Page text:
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Central Coast residents’ documentary of deadly 1977 fire featured in SLO International Film Festival

Posted at 8:31 AM, Mar 12, 2021
and last updated 2021-03-12 13:51:52-05

The story of a deadly fire near Vandenberg Air Force Base that killed four people in 1977 is being featured in a documentary during the San Luis Obispo International Film Festival. The three that led the project came together in the most unassuming way, but the trio all had the same vision; make sure the story is not forgotten.

A professor, his student, and a writer; three Central Coast residents tag teamed FireStorm ’77, a documentary film rehashing the events of the Honda Canyon Fire at Vandenberg Air Force Base on December 20th, 1977.

“By chance, we all came together,” said Dennis Ford, a former film student at Allan Hancock College, who was also an Airman at Vandenberg Air Force Base during the Honda Canyon Fire. “I’ve devoted 4-5 years to this project, and I’m going to do whatever it takes to get this story told.”

Ford went into great detail recounting his experience at the fire to his professor, Chris Hite.

“He didn’t know he was pitching me that day, but the way he described the film was just so visual, so compelling, I knew I wanted to be involved in telling this story,” said Chris Hite, head of production for FireStorm’77 and a professor of film at AHC.

Joe Valencia responded to the Honda Canyon Fire as a reserve fireman for the Santa Barbara County Strike Team. In 2004, Valencia wrote the book, Beyond Tranquillon Ridge, a recollection of the events of the 24-hour fire event.

“In my mind, I had these cinematic sceneries. People even mentioned that this should be a movie,” said Valencia. “Then all of a sudden, 12 years after writing the book, to meet Dennis and the possibility of the documentary of this was fantastic.”

Ford used Valencia’s novel to help write the screenplay for FireStorm’77 in 2017, and in 2018, the three started production. After 25 hours of interviews and multiple visits to the site of the fire and gravesites of the lives lost, the film was completed last fall and submitted to the SLO Film Fest.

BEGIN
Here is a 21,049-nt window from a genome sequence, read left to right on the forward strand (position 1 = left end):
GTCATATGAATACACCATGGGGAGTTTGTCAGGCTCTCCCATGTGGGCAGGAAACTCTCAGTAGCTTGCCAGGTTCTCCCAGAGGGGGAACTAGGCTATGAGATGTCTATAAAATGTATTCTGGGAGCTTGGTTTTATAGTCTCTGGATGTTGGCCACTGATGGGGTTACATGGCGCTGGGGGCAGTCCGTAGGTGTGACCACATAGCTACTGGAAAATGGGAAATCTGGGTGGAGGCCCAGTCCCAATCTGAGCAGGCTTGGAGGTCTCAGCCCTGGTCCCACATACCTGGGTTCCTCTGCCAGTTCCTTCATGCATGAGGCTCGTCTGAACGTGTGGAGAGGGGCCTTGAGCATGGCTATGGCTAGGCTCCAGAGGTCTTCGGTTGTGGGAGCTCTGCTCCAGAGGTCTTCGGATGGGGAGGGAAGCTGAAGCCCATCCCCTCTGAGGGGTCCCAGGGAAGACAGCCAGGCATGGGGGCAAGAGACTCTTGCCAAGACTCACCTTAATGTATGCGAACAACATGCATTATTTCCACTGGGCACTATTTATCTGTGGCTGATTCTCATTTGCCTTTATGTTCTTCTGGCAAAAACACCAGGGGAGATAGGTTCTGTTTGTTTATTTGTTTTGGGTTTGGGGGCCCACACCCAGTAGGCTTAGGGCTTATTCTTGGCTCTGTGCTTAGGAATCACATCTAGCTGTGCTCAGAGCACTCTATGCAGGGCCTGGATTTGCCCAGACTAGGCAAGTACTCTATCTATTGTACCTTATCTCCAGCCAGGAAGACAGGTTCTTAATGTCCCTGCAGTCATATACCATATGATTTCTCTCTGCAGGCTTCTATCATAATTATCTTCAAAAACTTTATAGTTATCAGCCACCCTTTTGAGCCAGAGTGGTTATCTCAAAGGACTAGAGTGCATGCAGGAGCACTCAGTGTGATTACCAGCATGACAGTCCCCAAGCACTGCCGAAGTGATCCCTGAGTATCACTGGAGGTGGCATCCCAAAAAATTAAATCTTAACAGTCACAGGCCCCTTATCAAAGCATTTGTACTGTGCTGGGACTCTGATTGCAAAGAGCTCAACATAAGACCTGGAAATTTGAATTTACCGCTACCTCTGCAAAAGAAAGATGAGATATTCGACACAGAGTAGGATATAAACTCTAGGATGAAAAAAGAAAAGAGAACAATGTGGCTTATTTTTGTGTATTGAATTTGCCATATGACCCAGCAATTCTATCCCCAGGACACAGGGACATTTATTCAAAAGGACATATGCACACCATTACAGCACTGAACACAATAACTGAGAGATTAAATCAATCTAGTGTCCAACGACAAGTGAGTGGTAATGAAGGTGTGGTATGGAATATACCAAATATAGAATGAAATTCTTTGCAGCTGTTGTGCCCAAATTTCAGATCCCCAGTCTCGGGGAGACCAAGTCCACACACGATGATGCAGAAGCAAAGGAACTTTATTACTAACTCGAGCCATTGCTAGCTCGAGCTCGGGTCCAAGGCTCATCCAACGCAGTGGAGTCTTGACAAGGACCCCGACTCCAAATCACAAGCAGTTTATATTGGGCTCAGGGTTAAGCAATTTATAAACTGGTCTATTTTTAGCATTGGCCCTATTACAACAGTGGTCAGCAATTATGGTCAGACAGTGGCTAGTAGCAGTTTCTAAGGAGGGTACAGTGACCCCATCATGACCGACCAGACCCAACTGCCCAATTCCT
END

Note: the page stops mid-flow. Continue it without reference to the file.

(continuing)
“It is the biggest thing possible. It’s our neighborhood, and our neighborhood is acknowledging the fire. Even though it’s 40-some-odd years later, it is a big, big deal,” said Ford.

Ford and Valencia say the lack of technology and the way of thinking in the military and fire departments then were contributing factors to mistakes made that fateful day 44 years ago.

“We were in the Cold War at that point,” said Ford. “Because of the security issues, I believe it got in the way of fighting this fire. We had a lot of people protecting the facilities when they should have left the facilities and let the firemen come in and fight the fire.”

“My captain told us, 'Let’s learn from the past and move on.' There was no discussion of it. It was just held there for many years and kind of tucked under the rug,” said Valencia.

“For our losses back then, in a sense, it’s been rewarded by the knowledge and everything we’ve gained,” said Ford.

The trio wants to make sure the lives of Colonel Joseph Turner, Fire Chief Billy J. Bell, Assistant Fire Chief Eugene Cooper, and equipment operator Clarence MacAulley, are not forgotten.

“I really believe that these individual stories will really be impactful for the people that watch this film. I told our director and producer that I think it’ll knock their socks off. It’ll open their eyes on what firefighters really go through,” said Valencia.

For more information on FireStorm '77, click here.